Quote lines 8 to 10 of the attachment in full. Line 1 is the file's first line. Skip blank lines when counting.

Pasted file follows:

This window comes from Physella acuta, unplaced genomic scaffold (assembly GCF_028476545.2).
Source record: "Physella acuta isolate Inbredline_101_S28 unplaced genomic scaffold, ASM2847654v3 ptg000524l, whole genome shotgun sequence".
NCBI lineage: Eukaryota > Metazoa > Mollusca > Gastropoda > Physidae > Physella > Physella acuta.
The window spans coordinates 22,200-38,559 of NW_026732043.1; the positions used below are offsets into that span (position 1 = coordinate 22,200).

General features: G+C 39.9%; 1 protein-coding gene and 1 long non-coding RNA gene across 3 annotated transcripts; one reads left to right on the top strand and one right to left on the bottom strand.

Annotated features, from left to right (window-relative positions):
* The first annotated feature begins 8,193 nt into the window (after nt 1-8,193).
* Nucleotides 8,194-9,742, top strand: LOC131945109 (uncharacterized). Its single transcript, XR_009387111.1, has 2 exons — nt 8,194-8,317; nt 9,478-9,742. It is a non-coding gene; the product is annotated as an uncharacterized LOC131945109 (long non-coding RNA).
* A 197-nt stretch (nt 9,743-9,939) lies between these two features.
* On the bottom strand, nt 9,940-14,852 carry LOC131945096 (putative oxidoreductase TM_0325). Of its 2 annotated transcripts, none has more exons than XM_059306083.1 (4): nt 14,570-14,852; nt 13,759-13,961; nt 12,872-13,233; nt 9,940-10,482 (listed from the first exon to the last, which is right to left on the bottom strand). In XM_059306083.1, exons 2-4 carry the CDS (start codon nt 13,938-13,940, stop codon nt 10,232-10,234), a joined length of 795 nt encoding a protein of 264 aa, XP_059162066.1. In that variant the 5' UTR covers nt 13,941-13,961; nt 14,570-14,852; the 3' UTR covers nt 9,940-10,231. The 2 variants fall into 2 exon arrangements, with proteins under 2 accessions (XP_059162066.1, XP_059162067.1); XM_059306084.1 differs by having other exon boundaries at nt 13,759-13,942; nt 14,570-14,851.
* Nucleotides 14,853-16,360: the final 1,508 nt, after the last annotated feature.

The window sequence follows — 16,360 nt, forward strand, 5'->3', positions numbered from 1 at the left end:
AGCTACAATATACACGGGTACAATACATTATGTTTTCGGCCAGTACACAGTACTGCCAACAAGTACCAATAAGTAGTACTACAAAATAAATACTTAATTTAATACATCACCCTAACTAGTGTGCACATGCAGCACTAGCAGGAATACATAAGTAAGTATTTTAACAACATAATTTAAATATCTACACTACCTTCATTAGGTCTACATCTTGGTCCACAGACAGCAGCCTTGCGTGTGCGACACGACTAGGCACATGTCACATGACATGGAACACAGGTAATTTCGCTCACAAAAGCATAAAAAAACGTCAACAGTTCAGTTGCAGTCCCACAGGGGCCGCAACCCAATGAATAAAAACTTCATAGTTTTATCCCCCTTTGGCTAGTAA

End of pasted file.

* Nucleotides 8,194-9,742, top strand: LOC131945109 (uncharacterized). Its single transcript, XR_009387111.1, has 2 exons — nt 8,194-8,317; nt 9,478-9,742. It is a non-coding gene; the product is annotated as an uncharacterized LOC131945109 (long non-coding RNA).
* A 197-nt stretch (nt 9,743-9,939) lies between these two features.
* On the bottom strand, nt 9,940-14,852 carry LOC131945096 (putative oxidoreductase TM_0325). Of its 2 annotated transcripts, none has more exons than XM_059306083.1 (4): nt 14,570-14,852; nt 13,759-13,961; nt 12,872-13,233; nt 9,940-10,482 (listed from the first exon to the last, which is right to left on the bottom strand). In XM_059306083.1, exons 2-4 carry the CDS (start codon nt 13,938-13,940, stop codon nt 10,232-10,234), a joined length of 795 nt encoding a protein of 264 aa, XP_059162066.1. In that variant the 5' UTR covers nt 13,941-13,961; nt 14,570-14,852; the 3' UTR covers nt 9,940-10,231. The 2 variants fall into 2 exon arrangements, with proteins under 2 accessions (XP_059162066.1, XP_059162067.1); XM_059306084.1 differs by having other exon boundaries at nt 13,759-13,942; nt 14,570-14,851.